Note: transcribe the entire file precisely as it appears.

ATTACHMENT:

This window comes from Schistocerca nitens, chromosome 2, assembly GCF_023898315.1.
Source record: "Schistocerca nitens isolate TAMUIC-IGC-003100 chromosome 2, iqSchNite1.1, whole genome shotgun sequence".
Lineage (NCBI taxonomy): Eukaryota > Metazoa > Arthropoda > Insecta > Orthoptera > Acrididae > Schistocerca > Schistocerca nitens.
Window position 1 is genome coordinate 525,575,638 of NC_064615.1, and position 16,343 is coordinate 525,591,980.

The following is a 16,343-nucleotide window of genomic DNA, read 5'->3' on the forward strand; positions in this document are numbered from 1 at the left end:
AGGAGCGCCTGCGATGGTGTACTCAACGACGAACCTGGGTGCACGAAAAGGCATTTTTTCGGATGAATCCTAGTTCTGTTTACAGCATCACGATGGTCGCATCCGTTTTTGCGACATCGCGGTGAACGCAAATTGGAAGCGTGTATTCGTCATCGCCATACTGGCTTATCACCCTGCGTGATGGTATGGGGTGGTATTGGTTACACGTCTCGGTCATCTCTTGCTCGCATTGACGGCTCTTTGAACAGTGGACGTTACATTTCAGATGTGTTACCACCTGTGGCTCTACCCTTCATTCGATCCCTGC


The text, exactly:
This window comes from Schistocerca nitens, chromosome 2, assembly GCF_023898315.1.
Source record: "Schistocerca nitens isolate TAMUIC-IGC-003100 chromosome 2, iqSchNite1.1, whole genome shotgun sequence".
Lineage (NCBI taxonomy): Eukaryota > Metazoa > Arthropoda > Insecta > Orthoptera > Acrididae > Schistocerca > Schistocerca nitens.
Window position 1 is genome coordinate 525,575,638 of NC_064615.1, and position 16,343 is coordinate 525,591,980.

The following is a 16,343-nucleotide window of genomic DNA, read 5'->3' on the forward strand; positions in this document are numbered from 1 at the left end:
AGGAGCGCCTGCGATGGTGTACTCAACGACGAACCTGGGTGCACGAAAAGGCATTTTTTCGGATGAATCCTAGTTCTGTTTACAGCATCACGATGGTCGCATCCGTTTTTGCGACATCGCGGTGAACGCAAATTGGAAGCGTGTATTCGTCATCGCCATACTGGCTTATCACCCTGCGTGATGGTATGGGGTGGTATTGGTTACACGTCTCGGTCATCTCTTGCTCGCATTGACGGCTCTTTGAACAGTGGACGTTACATTTCAGATGTGTTACCACCTGTGGCTCTACCCTTCATTCGATCCCTGC